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I was experimenting with the new shiny concurrent.futures module introduced in Python 3.2, and I've noticed that, almost with identical code, using the Pool from concurrent.futures is way slower than using multiprocessing.Pool.

This is the version using multiprocessing:

def hard_work(n):
    # Real hard work here
    pass

if __name__ == '__main__':
    from multiprocessing import Pool, cpu_count

    try:
        workers = cpu_count()
    except NotImplementedError:
        workers = 1
    pool = Pool(processes=workers)
    result = pool.map(hard_work, range(100, 1000000))

And this is using concurrent.futures:

def hard_work(n):
    # Real hard work here
    pass

if __name__ == '__main__':
    from concurrent.futures import ProcessPoolExecutor, wait
    from multiprocessing import cpu_count
    try:
        workers = cpu_count()
    except NotImplementedError:
        workers = 1
    pool = ProcessPoolExecutor(max_workers=workers)
    result = pool.map(hard_work, range(100, 1000000))

Using a naïve factorization function taken from this Eli Bendersky article, these are the results on my computer (i7, 64-bit, Arch Linux):

[juanlu@nebulae]─[~/Development/Python/test]
└[10:31:10] $ time python pool_multiprocessing.py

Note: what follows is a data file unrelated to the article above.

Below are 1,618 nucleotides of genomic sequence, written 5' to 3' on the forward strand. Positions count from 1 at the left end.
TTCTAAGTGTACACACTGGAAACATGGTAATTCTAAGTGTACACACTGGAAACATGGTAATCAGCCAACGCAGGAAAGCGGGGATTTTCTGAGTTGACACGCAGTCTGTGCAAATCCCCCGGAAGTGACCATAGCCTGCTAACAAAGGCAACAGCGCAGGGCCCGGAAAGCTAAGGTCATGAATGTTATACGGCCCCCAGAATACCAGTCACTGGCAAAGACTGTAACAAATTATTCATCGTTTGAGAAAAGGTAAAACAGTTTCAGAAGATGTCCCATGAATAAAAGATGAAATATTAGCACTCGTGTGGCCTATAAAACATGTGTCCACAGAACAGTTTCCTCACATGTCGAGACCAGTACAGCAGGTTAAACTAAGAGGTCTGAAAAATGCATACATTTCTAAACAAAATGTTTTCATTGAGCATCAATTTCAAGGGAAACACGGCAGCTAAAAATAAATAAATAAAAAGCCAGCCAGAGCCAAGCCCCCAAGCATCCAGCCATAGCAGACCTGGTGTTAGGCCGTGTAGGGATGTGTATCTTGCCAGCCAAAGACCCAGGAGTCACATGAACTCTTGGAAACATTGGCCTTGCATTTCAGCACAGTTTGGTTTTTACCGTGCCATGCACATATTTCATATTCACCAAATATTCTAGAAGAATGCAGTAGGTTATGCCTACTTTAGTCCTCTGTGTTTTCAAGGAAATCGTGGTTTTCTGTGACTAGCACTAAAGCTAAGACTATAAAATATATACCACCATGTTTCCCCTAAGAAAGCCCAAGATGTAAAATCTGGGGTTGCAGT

real    0m10.330s
user    1m13.430s
sys 0m0.260s
[juanlu@nebulae]─[~/Development/Python/test]
└[10:31:29] $ time python pool_futures.py 

real    4m3.939s
user    6m33.297s
sys 0m54.853s

I cannot profile these with the Python profiler because I get picke errors. Any ideas?

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1  
I love your naming convention, especially workers and hard_work :P –  Games Brainiac Feb 23 '14 at 16:42
    
Cool, innit? :P –  Juanlu001 Feb 24 '14 at 19:35

1 Answer 1

up vote 8 down vote accepted

When using map from concurrent.futures, each element from the iterable is submitted separately to the executer, which creates a Future object for each call. It then returns an interator which yields the results returned by the futures.
Future objects are rather heavyweight, they do a lot of work to allow all the features they provide (like callbacks, ability to cancel, check status, ...).

Compared to that, multiprocessing.Pool has much less overhead. It submits jobs in batches (reducing IPC overhead), and directly uses the result returned by the function. For big batches of jobs, multiprocessing is definitely the better options.

Futures are great if you want to sumbit long running jobs where the overhead isn't that important, where you want to be notified by callback or check from time to time to see if they're done or be able to cancel the execution individually.

Personal note:

I can't really think of much reasons to use Executor.map - it doesn't give you any of the features of futures - except for the ability to specify a timeout. If you're just interested in the results, you're better off using one of multiprocessing.Pool's map functions.

share|improve this answer
    
Thank you very much for your answer! Probably the submitting in batches is the key thing here. –  Juanlu001 Sep 9 '13 at 21:51

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